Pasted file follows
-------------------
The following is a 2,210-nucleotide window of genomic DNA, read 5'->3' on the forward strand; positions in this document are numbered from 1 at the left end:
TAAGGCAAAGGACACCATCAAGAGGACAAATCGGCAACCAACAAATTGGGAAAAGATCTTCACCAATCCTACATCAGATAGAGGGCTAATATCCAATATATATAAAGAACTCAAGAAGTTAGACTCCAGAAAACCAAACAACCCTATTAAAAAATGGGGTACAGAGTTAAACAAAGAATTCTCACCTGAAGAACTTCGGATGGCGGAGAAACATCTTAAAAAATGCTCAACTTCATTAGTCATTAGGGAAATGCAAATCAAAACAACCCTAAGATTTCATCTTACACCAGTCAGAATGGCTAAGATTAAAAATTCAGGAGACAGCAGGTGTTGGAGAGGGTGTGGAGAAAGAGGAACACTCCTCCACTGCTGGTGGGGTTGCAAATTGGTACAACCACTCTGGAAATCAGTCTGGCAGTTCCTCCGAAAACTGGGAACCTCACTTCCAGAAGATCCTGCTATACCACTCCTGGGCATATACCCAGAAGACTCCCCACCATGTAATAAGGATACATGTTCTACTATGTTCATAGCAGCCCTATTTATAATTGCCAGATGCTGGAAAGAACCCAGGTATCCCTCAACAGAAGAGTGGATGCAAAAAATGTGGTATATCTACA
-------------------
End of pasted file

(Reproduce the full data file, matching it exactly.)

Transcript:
The following is a 2,210-nucleotide window of genomic DNA, read 5'->3' on the forward strand; positions in this document are numbered from 1 at the left end:
TAAGGCAAAGGACACCATCAAGAGGACAAATCGGCAACCAACAAATTGGGAAAAGATCTTCACCAATCCTACATCAGATAGAGGGCTAATATCCAATATATATAAAGAACTCAAGAAGTTAGACTCCAGAAAACCAAACAACCCTATTAAAAAATGGGGTACAGAGTTAAACAAAGAATTCTCACCTGAAGAACTTCGGATGGCGGAGAAACATCTTAAAAAATGCTCAACTTCATTAGTCATTAGGGAAATGCAAATCAAAACAACCCTAAGATTTCATCTTACACCAGTCAGAATGGCTAAGATTAAAAATTCAGGAGACAGCAGGTGTTGGAGAGGGTGTGGAGAAAGAGGAACACTCCTCCACTGCTGGTGGGGTTGCAAATTGGTACAACCACTCTGGAAATCAGTCTGGCAGTTCCTCCGAAAACTGGGAACCTCACTTCCAGAAGATCCTGCTATACCACTCCTGGGCATATACCCAGAAGACTCCCCACCATGTAATAAGGATACATGTTCTACTATGTTCATAGCAGCCCTATTTATAATTGCCAGATGCTGGAAAGAACCCAGGTATCCCTCAACAGAAGAGTGGATGCAAAAAATGTGGTATATCTACA